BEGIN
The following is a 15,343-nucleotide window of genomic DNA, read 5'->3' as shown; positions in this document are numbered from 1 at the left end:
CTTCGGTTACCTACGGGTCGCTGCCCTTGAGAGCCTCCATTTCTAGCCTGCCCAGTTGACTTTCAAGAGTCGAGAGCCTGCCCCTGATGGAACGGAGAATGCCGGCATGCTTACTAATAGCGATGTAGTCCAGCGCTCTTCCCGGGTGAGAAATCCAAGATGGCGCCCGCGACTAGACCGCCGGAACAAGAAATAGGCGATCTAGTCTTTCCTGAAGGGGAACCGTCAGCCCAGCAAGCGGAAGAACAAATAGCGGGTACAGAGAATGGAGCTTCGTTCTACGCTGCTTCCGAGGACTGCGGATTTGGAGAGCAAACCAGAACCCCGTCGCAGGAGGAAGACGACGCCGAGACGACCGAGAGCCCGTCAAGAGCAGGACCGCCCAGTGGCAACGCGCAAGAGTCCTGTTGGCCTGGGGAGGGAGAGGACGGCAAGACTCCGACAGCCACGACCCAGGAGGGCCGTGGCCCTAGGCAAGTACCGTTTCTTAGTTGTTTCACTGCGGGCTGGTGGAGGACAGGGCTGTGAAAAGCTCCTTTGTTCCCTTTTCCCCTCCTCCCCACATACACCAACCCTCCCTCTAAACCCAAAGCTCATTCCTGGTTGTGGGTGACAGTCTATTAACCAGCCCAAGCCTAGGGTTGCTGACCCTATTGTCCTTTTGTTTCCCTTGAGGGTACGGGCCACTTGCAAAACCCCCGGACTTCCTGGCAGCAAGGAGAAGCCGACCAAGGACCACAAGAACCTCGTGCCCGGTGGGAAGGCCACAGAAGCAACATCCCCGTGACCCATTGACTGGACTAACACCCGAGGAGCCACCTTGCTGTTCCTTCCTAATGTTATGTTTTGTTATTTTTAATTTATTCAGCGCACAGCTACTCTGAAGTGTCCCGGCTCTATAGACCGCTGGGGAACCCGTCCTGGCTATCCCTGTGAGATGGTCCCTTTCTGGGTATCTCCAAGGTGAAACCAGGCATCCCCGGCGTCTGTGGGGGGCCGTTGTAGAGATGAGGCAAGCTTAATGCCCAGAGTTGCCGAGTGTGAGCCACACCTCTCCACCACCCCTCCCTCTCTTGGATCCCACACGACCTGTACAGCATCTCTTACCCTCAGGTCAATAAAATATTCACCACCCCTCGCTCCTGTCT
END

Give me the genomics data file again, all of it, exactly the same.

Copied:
The following is a 15,343-nucleotide window of genomic DNA, read 5'->3' as shown; positions in this document are numbered from 1 at the left end:
CTTCGGTTACCTACGGGTCGCTGCCCTTGAGAGCCTCCATTTCTAGCCTGCCCAGTTGACTTTCAAGAGTCGAGAGCCTGCCCCTGATGGAACGGAGAATGCCGGCATGCTTACTAATAGCGATGTAGTCCAGCGCTCTTCCCGGGTGAGAAATCCAAGATGGCGCCCGCGACTAGACCGCCGGAACAAGAAATAGGCGATCTAGTCTTTCCTGAAGGGGAACCGTCAGCCCAGCAAGCGGAAGAACAAATAGCGGGTACAGAGAATGGAGCTTCGTTCTACGCTGCTTCCGAGGACTGCGGATTTGGAGAGCAAACCAGAACCCCGTCGCAGGAGGAAGACGACGCCGAGACGACCGAGAGCCCGTCAAGAGCAGGACCGCCCAGTGGCAACGCGCAAGAGTCCTGTTGGCCTGGGGAGGGAGAGGACGGCAAGACTCCGACAGCCACGACCCAGGAGGGCCGTGGCCCTAGGCAAGTACCGTTTCTTAGTTGTTTCACTGCGGGCTGGTGGAGGACAGGGCTGTGAAAAGCTCCTTTGTTCCCTTTTCCCCTCCTCCCCACATACACCAACCCTCCCTCTAAACCCAAAGCTCATTCCTGGTTGTGGGTGACAGTCTATTAACCAGCCCAAGCCTAGGGTTGCTGACCCTATTGTCCTTTTGTTTCCCTTGAGGGTACGGGCCACTTGCAAAACCCCCGGACTTCCTGGCAGCAAGGAGAAGCCGACCAAGGACCACAAGAACCTCGTGCCCGGTGGGAAGGCCACAGAAGCAACATCCCCGTGACCCATTGACTGGACTAACACCCGAGGAGCCACCTTGCTGTTCCTTCCTAATGTTATGTTTTGTTATTTTTAATTTATTCAGCGCACAGCTACTCTGAAGTGTCCCGGCTCTATAGACCGCTGGGGAACCCGTCCTGGCTATCCCTGTGAGATGGTCCCTTTCTGGGTATCTCCAAGGTGAAACCAGGCATCCCCGGCGTCTGTGGGGGGCCGTTGTAGAGATGAGGCAAGCTTAATGCCCAGAGTTGCCGAGTGTGAGCCACACCTCTCCACCACCCCTCCCTCTCTTGGATCCCACACGACCTGTACAGCATCTCTTACCCTCAGGTCAATAAAATATTCACCACCCCTCGCTCCTGTCT